Cap Sleeves

Cap Sleeves are small sleeves that just extend over the shoulder. They do not reach the bicep line of the Sleeve Block on the outer side, and they may or may not reach the bicep line on the inner underarm side.  Sometimes they have a short length below the underarm.

Image A – Examples of Cap Sleeve Styles

In Image A below, there are three variations of the Cap Sleeve superimposed on the Sleeve Block.  You can see that the Cap Sleeve stops well short of the Bicep line at the outer level (the dashed colored lines) for all three styles.  The Cap Sleeve can extend below the bicep line at the underarm level for a small amount (the third style). If it passes the bicep level on the outer side it would no longer be a Cap Sleeve.

These example sleeves, as they have the same shape as the basic Sleeve Block, obviously have no added fullness. Cap Sleeves also often have fullness added so they jut out more from the arm. The Cap Sleeve can be created with the standard Sleeve Block or the Dartless Sleeve Block. Creating these styles are fairly straightforward, but there are a few things to keep in mind:
  • the ease in the sleeve cap of the Sleeve Block is not required, so you need to reduce the cap height
  • if you want the cap to jut out you need to add fullness to the armhole side
  • if you want gathers on the sleeve cap you add fullness to the sleeve cap
Below find an example – I will use the bottom of the three styles in Image A (the yellow shading) for the example.

Figure 1 – Drafting a Cap Sleeve

I am using the Dartless Sleeve Block.
  • Trace the Sleeve Block to a depth of 0.75-inch below the bicep line. (The traced block is shown in black on the image).
  • Measure in from both sides on the sleeve edge line for 0.25-inch and make a mark.  The marks are labeled A & B on the image*.
  • Measure down from the sleeve cap mid point for 0.75-inch and make a mark – this is labeled C on the image*.
*You do not need to write the letters A, B, C, just make the marks.

Figure 2 – Drafting a Cap Sleeve

  • Draw the new sleeve edge line from A to B – the curve of this line is a design choice.
  • Redraw the sleeve cap line between the notches to touch point C.
Before we continue drafting this sleeve and adding some fullness from Figure 3, I will just explain this reduction in cap height in Figure 2b.  The reduction amount of 0.75-inch is a generic amount and you should check this and make an adjustment if necessary.   I will show you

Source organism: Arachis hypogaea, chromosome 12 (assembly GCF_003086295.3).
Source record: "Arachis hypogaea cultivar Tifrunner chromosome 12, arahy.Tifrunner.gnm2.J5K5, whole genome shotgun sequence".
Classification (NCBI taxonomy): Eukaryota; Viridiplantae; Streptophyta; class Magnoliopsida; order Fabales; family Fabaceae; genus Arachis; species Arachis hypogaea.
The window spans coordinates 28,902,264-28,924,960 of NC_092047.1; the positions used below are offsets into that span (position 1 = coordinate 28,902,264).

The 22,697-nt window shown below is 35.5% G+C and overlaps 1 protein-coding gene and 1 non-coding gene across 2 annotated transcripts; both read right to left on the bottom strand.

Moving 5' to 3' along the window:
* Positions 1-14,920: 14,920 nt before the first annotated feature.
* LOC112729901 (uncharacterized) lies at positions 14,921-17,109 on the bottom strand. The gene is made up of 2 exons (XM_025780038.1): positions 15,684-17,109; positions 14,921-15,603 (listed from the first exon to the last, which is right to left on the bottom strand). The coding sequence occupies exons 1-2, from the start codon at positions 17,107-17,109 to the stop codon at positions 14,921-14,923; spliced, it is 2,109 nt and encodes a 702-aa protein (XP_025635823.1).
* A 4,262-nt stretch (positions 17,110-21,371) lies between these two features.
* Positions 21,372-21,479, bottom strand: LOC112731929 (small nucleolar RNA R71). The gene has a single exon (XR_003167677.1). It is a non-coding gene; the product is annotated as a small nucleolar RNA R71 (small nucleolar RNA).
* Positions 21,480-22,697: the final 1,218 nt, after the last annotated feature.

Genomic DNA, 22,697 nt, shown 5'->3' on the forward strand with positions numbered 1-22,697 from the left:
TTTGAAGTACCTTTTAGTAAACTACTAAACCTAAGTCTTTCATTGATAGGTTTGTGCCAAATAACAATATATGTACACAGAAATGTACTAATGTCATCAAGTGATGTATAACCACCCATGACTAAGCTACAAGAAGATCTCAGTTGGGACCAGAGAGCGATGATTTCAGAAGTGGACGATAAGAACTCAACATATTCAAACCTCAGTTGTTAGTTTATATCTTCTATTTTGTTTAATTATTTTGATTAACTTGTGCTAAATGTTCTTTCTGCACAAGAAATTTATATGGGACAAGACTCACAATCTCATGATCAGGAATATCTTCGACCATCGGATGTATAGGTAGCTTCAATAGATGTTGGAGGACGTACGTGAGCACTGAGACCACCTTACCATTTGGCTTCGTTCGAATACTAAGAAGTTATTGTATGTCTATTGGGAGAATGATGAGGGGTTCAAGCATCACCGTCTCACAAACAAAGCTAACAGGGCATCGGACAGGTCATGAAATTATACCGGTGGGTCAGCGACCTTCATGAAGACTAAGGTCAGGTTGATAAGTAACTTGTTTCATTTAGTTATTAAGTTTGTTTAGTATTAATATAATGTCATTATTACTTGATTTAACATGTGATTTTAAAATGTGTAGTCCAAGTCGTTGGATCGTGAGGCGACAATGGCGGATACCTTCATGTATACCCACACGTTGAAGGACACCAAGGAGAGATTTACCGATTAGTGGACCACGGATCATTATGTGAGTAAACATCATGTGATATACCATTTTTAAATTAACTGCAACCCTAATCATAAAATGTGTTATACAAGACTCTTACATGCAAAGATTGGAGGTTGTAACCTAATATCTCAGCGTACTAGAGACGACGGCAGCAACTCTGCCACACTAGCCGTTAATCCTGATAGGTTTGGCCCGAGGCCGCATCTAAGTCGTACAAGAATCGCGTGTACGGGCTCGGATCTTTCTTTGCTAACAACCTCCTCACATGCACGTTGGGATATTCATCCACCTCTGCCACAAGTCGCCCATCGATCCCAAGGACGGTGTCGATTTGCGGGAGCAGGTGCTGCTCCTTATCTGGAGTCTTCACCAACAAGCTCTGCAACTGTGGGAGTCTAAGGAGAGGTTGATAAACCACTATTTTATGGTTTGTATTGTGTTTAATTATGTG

Figure 2b – Drafting a Cap Sleeve

  • Draw the new sleeve edge line from A to B – the curve of this line is a design choice.
  • Redraw the sleeve cap line between the notches to touch point C.
Before we continue drafting this sleeve and adding some fullness from Figure 3, I will just explain this reduction in cap height in Figure 2b.  The reduction amount of 0.75-inch is a generic amount and you should check this and make an adjustment if necessary.   I will show you

Figure 3 – Drafting a Cap Sleeve

We now have the basic shape as in Figure 3. We could use this sleeve as is (and if so we’d mark the grainline etc at the point.  As we are going to cut it up, and therefore have to draw the final sleeve on another piece of paper, so we won’t both marking the grainline, or labeling it etc., yet.  We will do that from Figure 4.

Figure 4 – Drafting a Cap Sleeve

  • Draw a line down the center of the sleeve.
  • Draw a second line half-way between the center-line and the notch mark on the back.
  • Draw a third line half-way between the center-line and the notch mark on the front.
  • Cut along these lines.

Figure 5 – Drafting a Cap Sleeve

  • Cut and spread for the desired about of fullness*.
*As shown in the image, you could extend it out until you get a curve, or until you have a straight line for the sleeve edge.

Figure 6 – Drafting a Cap Sleeve

  • Mark the notches.
  • Mark the grainline.
  • Label the pattern piece.
  • Mark cutting instructions (not shown), and
  • Add seam allowance (also now shown).

4 Responses

  1. Maybe it is not a cap sleeve…my problem is the underarm seam of a sleeve which is part of the body of the blouse. It extends from the shoulder four or five inches and has a narrow hem. I want to strenghen the underarm seam and have it lay flat. All my seams are zig zagged and the pattern instruction says to just stitch over the original stitching to strengthen it. It does not lay flat. The instruction does not say to slip the curve which I would normally be tempted to do. Should I? The fabric is linen. I am afraid it will start fraying. what to do??? HELP!!
    judicrespo@yahoo.com

  2. Hello Judith

    It sound to me like you are asking for information on sewing the garment? Sorry, I limit myself to patternmaking. I find it hard enough finding the time to write up instructions and answer comments regarding patternmaking, and I just can’t answer sewing questions. There are a lot of sewing blogs out there, you can hopefully find someone who will answer your question.

  3. These instructions are so helpful! Thank you very much! It was a great help to me in drafting a cap sleeve. I appreciated all of the diagrams, measures, arrows, and variations proposed. Thank you!!!

  4. Very helpful instructions! Why do you need to add more fullness? Is that only if you want to make it stick out from the body?

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